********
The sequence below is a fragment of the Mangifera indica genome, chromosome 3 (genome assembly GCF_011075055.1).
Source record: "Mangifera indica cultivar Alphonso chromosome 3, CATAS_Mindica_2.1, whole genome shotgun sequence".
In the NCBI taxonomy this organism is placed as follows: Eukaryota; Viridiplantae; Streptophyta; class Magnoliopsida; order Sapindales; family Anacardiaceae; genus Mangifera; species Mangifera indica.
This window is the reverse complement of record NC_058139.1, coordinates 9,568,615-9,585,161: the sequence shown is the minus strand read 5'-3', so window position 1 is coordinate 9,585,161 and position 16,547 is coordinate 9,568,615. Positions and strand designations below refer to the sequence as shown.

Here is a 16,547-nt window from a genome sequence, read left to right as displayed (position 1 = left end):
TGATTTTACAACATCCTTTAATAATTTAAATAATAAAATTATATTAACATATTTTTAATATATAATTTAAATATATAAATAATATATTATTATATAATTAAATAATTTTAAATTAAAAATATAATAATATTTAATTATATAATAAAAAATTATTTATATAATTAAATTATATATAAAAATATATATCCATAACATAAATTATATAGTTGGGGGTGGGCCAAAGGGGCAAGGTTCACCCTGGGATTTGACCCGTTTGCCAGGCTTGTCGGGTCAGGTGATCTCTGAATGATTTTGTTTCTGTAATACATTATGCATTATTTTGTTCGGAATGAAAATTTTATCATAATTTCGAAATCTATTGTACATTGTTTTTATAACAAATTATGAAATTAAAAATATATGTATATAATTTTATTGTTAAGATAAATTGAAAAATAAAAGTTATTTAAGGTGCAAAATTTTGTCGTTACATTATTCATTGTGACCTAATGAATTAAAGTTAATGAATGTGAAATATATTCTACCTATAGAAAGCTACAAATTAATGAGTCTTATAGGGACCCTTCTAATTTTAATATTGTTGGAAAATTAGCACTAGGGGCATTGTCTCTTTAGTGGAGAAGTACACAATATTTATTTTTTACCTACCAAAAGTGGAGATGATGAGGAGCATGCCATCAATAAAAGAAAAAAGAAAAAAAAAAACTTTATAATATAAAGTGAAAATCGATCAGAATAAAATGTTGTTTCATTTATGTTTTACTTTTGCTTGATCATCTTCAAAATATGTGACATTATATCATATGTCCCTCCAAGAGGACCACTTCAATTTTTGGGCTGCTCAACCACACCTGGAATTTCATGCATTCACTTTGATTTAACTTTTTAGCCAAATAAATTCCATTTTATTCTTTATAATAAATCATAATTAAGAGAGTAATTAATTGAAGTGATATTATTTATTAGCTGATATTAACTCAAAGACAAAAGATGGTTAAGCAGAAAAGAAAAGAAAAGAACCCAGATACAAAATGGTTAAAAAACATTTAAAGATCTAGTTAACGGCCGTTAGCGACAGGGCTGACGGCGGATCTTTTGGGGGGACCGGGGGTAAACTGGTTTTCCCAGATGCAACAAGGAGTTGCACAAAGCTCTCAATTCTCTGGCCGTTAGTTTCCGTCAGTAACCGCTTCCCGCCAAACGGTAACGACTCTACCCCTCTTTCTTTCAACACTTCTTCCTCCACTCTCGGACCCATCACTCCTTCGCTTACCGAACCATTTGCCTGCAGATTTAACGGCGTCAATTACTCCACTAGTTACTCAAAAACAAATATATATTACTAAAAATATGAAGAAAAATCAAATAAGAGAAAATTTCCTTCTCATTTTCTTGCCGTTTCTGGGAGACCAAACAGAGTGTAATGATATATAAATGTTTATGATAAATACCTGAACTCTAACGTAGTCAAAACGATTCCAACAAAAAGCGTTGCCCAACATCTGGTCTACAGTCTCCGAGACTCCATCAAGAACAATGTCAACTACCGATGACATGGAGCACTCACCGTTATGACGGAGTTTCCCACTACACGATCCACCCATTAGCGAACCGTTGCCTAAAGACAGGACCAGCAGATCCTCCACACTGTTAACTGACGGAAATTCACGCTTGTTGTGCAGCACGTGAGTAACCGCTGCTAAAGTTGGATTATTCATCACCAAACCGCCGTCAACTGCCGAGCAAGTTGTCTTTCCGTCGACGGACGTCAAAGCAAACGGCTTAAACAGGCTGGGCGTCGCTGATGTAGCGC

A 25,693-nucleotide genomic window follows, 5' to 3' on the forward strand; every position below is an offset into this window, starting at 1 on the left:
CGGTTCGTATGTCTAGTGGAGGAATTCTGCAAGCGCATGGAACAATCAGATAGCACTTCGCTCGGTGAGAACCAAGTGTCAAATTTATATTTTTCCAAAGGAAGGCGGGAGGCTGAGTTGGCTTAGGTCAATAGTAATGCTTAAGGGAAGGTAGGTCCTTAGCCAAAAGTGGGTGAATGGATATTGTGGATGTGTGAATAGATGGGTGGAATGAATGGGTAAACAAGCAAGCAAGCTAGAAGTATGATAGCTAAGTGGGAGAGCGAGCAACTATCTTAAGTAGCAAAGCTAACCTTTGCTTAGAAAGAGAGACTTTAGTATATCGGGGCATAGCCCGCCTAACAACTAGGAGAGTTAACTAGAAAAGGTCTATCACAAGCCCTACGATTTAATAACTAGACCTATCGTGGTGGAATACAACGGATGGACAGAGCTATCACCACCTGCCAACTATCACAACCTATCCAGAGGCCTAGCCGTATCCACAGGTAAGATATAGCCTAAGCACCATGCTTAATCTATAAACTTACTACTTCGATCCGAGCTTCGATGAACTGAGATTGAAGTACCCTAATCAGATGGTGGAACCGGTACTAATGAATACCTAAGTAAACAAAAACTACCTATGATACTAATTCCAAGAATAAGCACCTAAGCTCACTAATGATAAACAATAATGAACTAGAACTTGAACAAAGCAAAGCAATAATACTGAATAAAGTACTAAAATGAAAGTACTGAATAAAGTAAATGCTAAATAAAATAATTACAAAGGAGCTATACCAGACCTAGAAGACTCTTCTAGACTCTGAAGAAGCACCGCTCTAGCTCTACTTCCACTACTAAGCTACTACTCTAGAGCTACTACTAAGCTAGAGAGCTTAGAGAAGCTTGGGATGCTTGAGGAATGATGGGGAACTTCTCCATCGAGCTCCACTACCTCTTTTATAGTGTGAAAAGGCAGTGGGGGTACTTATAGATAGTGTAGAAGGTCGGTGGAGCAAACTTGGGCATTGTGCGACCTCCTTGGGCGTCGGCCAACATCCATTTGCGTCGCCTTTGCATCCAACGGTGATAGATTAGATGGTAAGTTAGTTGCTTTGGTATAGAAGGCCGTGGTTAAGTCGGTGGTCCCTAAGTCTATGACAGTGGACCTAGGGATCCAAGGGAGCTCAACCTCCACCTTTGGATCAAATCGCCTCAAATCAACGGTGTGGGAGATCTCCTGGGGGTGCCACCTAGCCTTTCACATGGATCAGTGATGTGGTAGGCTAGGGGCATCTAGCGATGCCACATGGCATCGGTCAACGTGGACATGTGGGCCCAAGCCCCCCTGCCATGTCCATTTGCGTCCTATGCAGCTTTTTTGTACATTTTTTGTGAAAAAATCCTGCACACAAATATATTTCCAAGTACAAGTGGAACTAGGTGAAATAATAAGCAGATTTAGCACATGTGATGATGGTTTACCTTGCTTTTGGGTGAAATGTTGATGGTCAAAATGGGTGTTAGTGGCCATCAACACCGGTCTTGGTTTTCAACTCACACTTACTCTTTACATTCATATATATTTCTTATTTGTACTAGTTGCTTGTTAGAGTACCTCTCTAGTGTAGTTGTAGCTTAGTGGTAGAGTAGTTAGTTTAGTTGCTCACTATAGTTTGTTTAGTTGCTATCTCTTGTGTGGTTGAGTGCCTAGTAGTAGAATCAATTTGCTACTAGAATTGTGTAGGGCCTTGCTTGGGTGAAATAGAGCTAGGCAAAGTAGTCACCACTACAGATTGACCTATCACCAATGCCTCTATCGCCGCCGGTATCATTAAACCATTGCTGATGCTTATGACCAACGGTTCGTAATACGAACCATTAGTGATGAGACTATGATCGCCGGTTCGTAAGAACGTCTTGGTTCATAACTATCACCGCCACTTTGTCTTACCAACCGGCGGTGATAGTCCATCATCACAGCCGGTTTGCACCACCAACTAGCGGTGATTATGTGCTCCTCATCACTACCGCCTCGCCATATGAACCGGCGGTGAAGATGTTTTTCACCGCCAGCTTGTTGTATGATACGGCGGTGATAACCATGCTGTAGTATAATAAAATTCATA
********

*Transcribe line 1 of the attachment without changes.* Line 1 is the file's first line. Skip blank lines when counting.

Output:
The sequence below is a fragment of the Mangifera indica genome, chromosome 3 (genome assembly GCF_011075055.1).